Filed Under Apgar

Burton and Lulu Wheeler Cabin

Montana's dynamic Democratic senator Burton K. Wheeler rose to prominence as a Butte attorney and was one of the leading progressives. He served in the Senate from 1923 to 1947. During his turbulent political career he championed labor unions and freedom of speech, shaped key New Deal legislation, and successfully opposed President Franklin Roosevelt's scheme to expand the Supreme Court. Never one to shy away from controversy, he once boasted: “I've been accused of almost everything except timidity." In 1915, he first visited Lake McDonald with his wife Lulu, an active and influential force in her husband's career. The following year the Wheelers leased land and purchased a cabin in the park. Although Glacier offered a refuge from politics, Wheeler often engaged in working vacations. He authored some of his important bills here, including legislation establishing self rule on Indian reservations and regulating public utilities. Wheeler also took a special interest in the park's welfare and, among other initiatives, was instrumental in securing appropriations for the Going-to-the-Sun Highway. The Wheelers’ cabin burned in 1941. Lulu immediately began to design a replacement, supervising its construction the following year. Her plans for the new cabin captured the spirit of the family's lost landmark while following the signature Rustic Style of the National Park Service. Using local materials, she emphasized the importance of privacy, quality of view, and natural environment to reflect an unpretentious "democratic" life style.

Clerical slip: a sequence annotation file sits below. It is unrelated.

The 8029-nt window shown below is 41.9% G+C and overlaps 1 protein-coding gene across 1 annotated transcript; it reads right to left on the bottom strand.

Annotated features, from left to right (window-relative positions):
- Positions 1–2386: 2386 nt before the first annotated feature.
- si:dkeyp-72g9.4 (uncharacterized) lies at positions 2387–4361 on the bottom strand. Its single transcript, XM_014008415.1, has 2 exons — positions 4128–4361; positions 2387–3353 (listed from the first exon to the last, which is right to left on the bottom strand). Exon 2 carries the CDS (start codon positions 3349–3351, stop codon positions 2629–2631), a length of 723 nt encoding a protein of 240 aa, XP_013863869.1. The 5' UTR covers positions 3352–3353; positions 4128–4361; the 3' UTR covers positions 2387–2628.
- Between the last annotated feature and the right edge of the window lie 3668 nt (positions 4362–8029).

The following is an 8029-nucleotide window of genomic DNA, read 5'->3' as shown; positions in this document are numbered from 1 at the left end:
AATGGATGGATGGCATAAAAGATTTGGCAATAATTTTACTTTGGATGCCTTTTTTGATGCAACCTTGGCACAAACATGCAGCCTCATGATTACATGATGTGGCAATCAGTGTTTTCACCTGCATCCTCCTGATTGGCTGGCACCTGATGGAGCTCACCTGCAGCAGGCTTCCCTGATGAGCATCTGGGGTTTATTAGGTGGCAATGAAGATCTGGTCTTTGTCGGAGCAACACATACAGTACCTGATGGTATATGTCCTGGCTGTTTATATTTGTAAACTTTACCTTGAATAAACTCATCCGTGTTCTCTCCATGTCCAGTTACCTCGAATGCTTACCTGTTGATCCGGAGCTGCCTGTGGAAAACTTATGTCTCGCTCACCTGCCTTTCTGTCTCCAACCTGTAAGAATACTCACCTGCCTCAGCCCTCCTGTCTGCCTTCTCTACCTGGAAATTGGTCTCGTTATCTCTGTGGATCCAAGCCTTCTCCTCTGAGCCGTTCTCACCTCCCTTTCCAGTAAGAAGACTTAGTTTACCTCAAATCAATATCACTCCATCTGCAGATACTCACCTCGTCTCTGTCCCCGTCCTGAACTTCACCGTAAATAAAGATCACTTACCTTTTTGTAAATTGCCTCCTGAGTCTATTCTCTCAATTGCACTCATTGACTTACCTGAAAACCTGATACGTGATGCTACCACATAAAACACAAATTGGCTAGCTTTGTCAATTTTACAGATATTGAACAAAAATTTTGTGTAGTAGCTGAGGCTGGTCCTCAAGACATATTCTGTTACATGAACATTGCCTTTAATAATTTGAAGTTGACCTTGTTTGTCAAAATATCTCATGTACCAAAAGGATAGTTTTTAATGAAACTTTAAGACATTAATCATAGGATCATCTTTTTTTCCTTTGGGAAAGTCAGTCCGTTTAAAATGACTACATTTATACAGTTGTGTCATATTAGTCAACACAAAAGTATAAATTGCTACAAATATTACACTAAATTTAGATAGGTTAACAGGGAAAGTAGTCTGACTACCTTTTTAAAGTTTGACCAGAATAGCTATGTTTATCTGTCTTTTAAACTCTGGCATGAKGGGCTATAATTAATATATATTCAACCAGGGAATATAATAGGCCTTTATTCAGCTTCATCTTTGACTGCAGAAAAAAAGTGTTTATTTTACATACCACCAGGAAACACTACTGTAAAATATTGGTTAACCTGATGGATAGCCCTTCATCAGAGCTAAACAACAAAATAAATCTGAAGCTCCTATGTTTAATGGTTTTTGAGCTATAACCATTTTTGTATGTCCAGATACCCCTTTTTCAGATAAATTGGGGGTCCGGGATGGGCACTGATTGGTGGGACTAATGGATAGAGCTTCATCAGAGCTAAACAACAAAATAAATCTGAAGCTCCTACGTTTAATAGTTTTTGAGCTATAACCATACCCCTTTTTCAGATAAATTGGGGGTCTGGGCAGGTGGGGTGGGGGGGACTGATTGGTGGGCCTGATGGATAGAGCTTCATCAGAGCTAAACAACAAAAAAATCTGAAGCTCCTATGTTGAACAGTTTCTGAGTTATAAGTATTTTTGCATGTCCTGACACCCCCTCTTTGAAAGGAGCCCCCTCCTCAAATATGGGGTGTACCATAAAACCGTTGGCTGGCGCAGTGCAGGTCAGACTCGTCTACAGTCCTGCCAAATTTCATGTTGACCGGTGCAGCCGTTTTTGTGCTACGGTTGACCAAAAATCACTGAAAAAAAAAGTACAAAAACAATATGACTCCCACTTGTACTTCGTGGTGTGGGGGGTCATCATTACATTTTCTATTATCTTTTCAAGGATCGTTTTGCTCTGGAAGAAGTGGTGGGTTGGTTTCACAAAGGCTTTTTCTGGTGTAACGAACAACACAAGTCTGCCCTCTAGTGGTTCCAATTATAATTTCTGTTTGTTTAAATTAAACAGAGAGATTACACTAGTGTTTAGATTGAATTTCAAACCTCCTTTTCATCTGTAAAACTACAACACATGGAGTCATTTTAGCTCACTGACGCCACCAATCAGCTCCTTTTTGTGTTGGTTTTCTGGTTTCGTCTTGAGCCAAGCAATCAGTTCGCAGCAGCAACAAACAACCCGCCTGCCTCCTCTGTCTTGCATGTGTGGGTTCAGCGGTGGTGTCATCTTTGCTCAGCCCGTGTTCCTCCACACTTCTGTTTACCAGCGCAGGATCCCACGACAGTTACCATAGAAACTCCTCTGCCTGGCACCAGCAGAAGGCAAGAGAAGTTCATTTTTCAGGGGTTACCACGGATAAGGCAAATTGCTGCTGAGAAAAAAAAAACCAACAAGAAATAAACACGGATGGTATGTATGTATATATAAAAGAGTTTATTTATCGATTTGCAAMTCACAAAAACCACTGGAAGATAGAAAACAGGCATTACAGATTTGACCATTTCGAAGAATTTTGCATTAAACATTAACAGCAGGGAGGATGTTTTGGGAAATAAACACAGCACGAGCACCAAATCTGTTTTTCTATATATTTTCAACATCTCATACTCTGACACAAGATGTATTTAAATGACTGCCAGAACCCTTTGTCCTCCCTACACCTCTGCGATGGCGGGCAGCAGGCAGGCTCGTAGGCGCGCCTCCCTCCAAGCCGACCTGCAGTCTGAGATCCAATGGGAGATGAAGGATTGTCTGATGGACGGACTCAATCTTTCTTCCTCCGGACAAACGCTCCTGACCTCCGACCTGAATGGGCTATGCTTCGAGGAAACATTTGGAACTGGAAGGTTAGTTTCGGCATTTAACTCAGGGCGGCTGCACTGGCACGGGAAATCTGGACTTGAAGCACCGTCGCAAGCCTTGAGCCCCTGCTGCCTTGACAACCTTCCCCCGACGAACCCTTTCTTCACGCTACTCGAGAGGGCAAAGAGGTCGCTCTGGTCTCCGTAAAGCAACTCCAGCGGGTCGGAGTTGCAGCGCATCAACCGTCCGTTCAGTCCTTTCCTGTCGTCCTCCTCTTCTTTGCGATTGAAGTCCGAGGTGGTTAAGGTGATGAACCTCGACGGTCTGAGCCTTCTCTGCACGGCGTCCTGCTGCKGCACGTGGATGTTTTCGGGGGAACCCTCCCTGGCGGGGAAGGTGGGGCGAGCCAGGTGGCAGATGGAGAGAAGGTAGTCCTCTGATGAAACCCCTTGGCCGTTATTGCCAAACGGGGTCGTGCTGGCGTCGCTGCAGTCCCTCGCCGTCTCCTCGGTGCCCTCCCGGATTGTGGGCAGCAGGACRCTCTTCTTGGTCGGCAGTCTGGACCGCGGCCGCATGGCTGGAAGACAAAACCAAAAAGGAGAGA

Burton and Lulu Wheeler Cabin
Burton and Lulu Wheeler Cabin Burton and Lulu Wheeler Cabin. Side to front view of the cabin structure, facing west from the west shore of Lake McDonald near Apgar, Montana in Glacier National Park. Source: Montana State Historic Preservation Office Creator: Photographer unidentified Date: Date unknown


Near Apgar, Glacier National Park, Montana | Private


The Montana National Register Sign Program, “Burton and Lulu Wheeler Cabin,” Historic Montana, accessed May 30, 2024,